Thought of the Week - The value of transparency for smaller firms

A couple of days ago, I discussed how increased transparency and ESG reporting are able to lower the cost of capital for a business. But these benefits of increased transparency apply not just to ESG disclosures, but apparently to standard financial reporting as well. Vanessa Behrmann and her colleagues from the University of Bremen used a natural experiment to estimate how reduced financial reporting affects a company’s liquidity and valuation. And the effects are astonishingly large.

Joachim Thought Of The Week

The natural experiment was the elimination of mandatory quarterly reporting for stocks listed on the Prime Segment of the Frankfurt Stock Exchange. Before 2015, every company listed in Frankfurt had to provide full quarterly reporting like companies listed on the New York Stock Exchange, for example. After the reform, the companies still had to provide half-yearly reports but could cut their quarterly reports down to simple trading updates, i.e. their reporting requirements resembled those of the London Stock Exchange. Some companies took advantage of that reform and reduced their quarterly reporting, while others continued to provide full quarterly reports. And this difference allowed the researchers to estimate the impact of lower quarterly reporting information on share liquidity (measured as bid-ask spread) and company valuation (measured as price-to-book ratio and Tobin’s Q).

To quantify the different kinds of quarterly statements of companies after the reform, they classified them into four quality categories:

  1. A qualitative management update without any quantitative data.
  2. A simple trading update with a condensed update on income and cash flows.
  3. A quarterly report in accordance with IAS 34 but no interim management statement.
  4. A full quarterly report in accordance with IAS 34 and an interim management update, just like before the reform.

If the researchers looked at all the companies listed on the Frankfurt Stock Exchange, there was no statistically significant impact visible for companies abandoning full quarterly reporting. But the picture changed if one looked at small- and mid-size companies that are covered by fewer analysts and receive fewer media coverage. For these companies, the impact of reduced quarterly reporting was significant.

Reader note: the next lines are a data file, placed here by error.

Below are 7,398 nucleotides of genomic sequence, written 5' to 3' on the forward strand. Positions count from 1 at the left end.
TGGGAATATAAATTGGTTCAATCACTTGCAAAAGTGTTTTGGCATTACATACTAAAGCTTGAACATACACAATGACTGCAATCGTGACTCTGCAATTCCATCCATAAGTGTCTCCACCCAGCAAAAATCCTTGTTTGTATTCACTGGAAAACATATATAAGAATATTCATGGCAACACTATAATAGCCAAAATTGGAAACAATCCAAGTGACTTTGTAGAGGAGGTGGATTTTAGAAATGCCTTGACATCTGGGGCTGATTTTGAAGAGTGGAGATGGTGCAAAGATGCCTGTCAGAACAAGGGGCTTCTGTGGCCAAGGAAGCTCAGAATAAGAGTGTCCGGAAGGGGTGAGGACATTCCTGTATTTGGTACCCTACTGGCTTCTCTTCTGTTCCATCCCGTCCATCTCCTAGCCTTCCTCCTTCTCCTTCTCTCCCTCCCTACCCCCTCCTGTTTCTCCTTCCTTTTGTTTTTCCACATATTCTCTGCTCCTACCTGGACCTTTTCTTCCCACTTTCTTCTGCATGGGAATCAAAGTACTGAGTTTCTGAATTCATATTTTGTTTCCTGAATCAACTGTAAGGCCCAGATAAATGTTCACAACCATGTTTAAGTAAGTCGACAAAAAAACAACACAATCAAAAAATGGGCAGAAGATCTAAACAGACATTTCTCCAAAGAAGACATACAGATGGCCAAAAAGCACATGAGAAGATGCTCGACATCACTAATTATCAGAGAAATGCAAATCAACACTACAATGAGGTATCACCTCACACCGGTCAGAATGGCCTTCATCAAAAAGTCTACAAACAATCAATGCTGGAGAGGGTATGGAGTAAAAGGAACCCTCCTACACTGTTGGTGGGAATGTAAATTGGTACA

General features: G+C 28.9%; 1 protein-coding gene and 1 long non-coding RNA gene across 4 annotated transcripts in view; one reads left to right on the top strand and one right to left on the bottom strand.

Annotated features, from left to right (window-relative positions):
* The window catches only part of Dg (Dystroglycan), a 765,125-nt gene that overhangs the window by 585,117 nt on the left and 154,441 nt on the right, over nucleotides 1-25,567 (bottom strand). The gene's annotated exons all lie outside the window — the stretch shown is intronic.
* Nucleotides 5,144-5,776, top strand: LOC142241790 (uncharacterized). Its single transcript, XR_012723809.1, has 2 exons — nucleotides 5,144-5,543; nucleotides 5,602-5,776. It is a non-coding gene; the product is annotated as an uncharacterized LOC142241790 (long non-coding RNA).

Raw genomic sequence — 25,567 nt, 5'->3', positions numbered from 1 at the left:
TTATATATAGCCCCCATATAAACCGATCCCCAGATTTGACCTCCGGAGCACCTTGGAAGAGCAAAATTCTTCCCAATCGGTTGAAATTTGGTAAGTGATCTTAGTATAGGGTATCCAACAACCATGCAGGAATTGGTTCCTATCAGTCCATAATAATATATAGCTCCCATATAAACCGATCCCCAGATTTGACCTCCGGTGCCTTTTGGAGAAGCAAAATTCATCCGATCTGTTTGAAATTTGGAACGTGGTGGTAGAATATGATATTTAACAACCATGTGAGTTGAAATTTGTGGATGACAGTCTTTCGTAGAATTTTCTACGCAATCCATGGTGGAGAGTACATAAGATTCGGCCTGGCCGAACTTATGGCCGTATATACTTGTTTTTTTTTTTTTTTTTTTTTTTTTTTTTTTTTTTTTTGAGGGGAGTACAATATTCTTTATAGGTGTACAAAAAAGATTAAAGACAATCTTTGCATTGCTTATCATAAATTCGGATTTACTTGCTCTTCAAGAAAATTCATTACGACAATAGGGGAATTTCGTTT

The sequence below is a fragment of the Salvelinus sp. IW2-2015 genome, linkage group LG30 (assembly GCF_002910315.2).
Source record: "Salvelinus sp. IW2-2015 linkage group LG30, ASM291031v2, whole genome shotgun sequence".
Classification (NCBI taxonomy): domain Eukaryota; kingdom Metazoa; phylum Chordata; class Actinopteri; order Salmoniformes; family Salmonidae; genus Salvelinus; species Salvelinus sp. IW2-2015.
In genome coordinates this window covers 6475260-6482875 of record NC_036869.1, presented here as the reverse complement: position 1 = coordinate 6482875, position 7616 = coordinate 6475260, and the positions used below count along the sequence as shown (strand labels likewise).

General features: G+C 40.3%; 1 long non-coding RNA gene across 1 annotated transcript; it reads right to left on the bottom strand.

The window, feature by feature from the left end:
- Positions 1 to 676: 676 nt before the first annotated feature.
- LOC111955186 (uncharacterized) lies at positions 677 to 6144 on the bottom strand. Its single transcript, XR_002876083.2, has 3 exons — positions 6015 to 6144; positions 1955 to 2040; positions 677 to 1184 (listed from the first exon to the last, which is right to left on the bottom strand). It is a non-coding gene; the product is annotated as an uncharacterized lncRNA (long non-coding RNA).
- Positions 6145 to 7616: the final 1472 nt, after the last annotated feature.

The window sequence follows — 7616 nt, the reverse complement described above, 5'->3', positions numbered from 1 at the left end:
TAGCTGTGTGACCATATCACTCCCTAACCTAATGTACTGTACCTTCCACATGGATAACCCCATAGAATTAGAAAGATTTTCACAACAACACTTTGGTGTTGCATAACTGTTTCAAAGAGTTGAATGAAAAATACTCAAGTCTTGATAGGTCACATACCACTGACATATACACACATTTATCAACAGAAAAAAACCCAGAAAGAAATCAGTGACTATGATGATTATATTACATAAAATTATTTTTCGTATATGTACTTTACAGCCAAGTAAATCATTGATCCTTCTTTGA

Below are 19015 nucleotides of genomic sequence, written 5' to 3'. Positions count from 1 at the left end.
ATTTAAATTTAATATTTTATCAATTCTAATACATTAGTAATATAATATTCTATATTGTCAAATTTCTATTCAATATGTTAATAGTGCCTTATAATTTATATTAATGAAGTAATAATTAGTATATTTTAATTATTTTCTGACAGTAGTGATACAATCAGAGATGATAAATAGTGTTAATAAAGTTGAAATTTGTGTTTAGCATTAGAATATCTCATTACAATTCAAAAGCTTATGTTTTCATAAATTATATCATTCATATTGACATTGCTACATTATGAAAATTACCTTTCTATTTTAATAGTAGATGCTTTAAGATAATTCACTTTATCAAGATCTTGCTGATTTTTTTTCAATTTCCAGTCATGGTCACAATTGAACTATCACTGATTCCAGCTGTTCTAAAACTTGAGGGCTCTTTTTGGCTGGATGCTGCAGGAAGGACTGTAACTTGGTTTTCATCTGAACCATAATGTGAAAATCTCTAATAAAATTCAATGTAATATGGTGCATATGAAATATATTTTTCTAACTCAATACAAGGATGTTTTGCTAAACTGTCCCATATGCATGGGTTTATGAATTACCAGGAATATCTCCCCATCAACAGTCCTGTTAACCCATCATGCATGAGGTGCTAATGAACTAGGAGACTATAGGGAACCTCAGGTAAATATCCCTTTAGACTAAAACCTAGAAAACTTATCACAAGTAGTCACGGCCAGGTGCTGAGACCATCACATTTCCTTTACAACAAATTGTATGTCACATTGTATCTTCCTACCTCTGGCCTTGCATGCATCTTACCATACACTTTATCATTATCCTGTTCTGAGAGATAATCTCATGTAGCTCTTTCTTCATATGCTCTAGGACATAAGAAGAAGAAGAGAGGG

In terms of liquidity, the bid-ask spread for smaller companies increased by 2.8% to 3.5% in the year for every level they declined in their quarterly reporting quality (i.e. dropping from 4 to 3 or from 3 to 2). However, bid-ask spreads narrowed again over time and the long-run effect on share price liquidity was almost zero.

However, the impact on valuations was significant not just in the short term, but also in the long run. For every step down in quarterly reporting quality Tobin’s Q dropped by about 0.22 to 0.25. Given that the average Tobin’s Q of the stocks at the time of the reform was 1.87 that implies a 13% valuation discount for every level dropped in reporting quality. When value was measured as price-to-book, then every step down in quarterly reporting quality reduced the ratio by 1.0x from a starting average of 3.4x – a 30% drop in valuation.

This drop in valuation seems driven by a lack of information in the market about these companies. Smaller companies are covered less by the media so if they are less transparent about their business, investors feel less informed and increase the risk premium they apply to the business. That media coverage and publicly available information is the key driver here can be seen by the fact that companies that are not members of the major German stock market indices experience a larger decline in valuations. These companies tend to be of even less interest to the media and are thus covered even less when they publish corporate updates. It is even more important then, to inform the public as comprehensively and transparently on a quarterly basis about the business. I know it is a lot of work to create a full-scale quarterly report but especially for smaller companies, it may well be worth it.

Thought of the Week features investment-related and economics-related musings that don’t necessarily have anything to do with current markets. They are designed to take a step back and think about the world a little bit differently. Feel free to share these thoughts with your colleagues whenever you find them interesting. If you have colleagues who would like to receive this publication please ask them to send an email to This publication is free for everyone.

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